The past few years have been especially challenging for nonprofits, their teams, and the people they serve. You’ve likely steered your team through many challenges, from budget strains to community grief about injustice and acts of violence. And there will be many more challenges to navigate. Here are some ways to take the best possible care of your team members when times get tough.

Take time to understand and address your own emotions. You can’t support your team or model healthy behavior if you neglect yourself. Write down what you feel, whether it’s sadness, anger, frustration, all of the above, or something else. Ensure your basic needs like sleep and nourishing food are met, so your body has time and sustenance to process those emotions.

Acknowledge what’s happening. Tell your team you know things are tough and you understand people may be anxious. Name what’s making things difficult: losing a big contract, an act of violence impacting people you serve, a leadership change that shakes the team up. Let people know, individually and as a team, that it’s OK for them to talk to you about these things, and it’s also OK if they don’t want to.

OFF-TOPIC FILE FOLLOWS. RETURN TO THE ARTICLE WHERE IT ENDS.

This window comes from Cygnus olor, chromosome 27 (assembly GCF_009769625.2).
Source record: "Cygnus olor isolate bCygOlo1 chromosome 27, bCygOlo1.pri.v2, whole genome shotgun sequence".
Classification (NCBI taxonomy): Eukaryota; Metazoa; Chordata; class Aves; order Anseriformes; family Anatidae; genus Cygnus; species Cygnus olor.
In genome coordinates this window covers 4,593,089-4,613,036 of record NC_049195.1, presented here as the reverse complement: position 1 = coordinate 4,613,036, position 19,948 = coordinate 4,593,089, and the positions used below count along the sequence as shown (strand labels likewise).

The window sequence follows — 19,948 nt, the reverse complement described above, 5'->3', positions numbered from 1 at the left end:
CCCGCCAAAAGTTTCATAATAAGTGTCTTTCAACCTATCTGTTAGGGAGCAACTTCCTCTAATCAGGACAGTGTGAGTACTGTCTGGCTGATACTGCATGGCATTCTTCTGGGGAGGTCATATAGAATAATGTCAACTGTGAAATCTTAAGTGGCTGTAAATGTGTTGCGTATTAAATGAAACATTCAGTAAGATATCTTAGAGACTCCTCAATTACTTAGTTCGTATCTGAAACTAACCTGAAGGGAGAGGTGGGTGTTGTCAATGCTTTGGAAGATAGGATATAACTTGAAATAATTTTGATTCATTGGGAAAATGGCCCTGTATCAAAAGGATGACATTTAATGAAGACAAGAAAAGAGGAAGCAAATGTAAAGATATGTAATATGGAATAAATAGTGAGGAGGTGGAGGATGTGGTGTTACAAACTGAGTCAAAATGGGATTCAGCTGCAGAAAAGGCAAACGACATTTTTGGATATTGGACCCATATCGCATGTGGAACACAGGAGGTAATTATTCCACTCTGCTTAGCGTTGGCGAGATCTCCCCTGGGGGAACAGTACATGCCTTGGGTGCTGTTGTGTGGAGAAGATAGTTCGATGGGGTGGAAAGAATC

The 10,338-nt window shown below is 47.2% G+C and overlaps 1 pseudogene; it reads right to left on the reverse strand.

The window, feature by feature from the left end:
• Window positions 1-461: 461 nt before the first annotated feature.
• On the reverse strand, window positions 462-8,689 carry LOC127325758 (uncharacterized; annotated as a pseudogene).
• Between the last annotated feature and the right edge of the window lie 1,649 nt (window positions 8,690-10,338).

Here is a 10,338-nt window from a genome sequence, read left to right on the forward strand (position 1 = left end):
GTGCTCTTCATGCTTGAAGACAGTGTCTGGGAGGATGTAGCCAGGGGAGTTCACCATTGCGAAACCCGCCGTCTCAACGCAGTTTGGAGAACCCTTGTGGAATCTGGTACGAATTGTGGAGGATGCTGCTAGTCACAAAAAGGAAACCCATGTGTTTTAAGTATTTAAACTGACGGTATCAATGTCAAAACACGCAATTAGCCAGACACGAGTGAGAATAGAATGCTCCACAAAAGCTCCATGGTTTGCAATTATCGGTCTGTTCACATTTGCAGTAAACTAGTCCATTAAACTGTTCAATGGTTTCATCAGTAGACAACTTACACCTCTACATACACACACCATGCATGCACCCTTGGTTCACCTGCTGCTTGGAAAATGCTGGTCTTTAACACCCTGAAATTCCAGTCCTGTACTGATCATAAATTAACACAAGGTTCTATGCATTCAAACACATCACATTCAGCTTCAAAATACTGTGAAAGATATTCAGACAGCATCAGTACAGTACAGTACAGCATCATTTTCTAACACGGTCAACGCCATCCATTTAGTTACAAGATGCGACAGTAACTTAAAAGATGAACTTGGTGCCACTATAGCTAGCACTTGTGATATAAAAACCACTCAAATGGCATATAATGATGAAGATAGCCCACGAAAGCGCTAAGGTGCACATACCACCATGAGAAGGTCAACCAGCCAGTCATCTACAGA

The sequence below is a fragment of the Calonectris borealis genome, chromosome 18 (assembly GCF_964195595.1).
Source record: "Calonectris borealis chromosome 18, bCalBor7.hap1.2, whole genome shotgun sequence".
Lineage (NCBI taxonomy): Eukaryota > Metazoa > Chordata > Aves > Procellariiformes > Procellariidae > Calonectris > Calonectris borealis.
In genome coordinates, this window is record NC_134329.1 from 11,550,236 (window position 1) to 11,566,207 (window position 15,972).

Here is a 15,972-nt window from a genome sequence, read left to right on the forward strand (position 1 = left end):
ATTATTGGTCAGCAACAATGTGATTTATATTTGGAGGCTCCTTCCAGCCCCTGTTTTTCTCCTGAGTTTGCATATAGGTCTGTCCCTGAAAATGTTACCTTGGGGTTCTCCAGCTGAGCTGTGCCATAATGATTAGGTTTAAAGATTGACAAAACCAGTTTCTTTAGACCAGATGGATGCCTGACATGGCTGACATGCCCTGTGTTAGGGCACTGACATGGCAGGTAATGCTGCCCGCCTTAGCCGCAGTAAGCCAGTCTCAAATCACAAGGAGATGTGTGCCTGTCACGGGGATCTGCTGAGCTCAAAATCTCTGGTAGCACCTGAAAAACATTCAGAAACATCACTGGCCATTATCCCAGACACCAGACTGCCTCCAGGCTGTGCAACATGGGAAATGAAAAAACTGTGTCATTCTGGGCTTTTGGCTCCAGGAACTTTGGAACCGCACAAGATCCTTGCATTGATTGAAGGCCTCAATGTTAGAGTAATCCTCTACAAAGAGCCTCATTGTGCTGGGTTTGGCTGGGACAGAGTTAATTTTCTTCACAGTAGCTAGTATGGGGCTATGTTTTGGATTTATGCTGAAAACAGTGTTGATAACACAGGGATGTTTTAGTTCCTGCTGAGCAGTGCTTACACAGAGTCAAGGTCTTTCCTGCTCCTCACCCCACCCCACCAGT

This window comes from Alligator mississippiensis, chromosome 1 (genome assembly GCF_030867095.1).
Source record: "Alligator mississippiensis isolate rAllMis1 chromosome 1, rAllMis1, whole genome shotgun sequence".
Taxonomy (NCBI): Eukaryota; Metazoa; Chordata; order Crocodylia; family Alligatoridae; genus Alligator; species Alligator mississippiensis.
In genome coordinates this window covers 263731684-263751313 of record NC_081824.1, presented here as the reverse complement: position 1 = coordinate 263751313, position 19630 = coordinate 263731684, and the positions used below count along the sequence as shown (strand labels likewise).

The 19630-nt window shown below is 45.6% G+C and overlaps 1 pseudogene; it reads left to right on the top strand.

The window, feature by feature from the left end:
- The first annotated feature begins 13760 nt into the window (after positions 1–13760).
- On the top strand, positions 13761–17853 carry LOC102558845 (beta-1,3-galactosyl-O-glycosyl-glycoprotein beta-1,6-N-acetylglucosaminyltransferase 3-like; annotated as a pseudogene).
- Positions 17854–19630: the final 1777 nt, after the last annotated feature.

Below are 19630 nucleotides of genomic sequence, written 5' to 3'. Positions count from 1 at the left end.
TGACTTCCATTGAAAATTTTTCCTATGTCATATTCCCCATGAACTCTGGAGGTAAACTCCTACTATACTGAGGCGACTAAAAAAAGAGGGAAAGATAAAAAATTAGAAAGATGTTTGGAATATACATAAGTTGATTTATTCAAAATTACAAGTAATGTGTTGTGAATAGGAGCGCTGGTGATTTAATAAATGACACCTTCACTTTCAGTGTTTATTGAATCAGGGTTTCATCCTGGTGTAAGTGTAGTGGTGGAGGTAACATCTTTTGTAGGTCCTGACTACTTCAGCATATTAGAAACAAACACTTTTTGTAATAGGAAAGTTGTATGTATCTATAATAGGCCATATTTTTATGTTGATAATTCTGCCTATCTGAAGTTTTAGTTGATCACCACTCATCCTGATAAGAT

Don’t automatically cancel social activities, but read the room. Events like a virtual happy hour or team-building outing can provide a needed stress release during difficult times. Use good judgment: if you are grieving someone’s death or announcing layoffs, put that day’s event on pause. And always make social activities optional. What feels restorative to one person might drain another.

Set clear priorities. Challenging times often bring confusion about what happens next. Every step you take to clearly communicate expectations about what work must get done and what can wait will make people feel more safe and secure.

Revisit expectations. Most people will be less productive during difficult times. Accept that and work with people where they are. If you’ve set clear guidelines about what work must get completed, you should be able to let a lot of things slide, at least temporarily.

Make your team members aware of formal and informal support resources. Share information about mental health or career counseling resources appropriate to the situation. Communicate how you’re willing to support your team; that they can ask for a mental health day anytime without details, call you during working hours to talk if something’s worrying them, etc.

Be true to yourself, but don’t make yourself the focus. If you have conflicting feelings about change at work or issues in your community, you can be honest about that. But don’t dwell on it, and don’t steal air from people and communities in your work who may be more directly impacted than you.

Keep advocating for resources and reasonable workloads for your team. Even if immediate change doesn’t seem possible, circumstances can shift. Regular advocacy for your team can shake resources loose in those moments when new possibilities unexpectedly show up.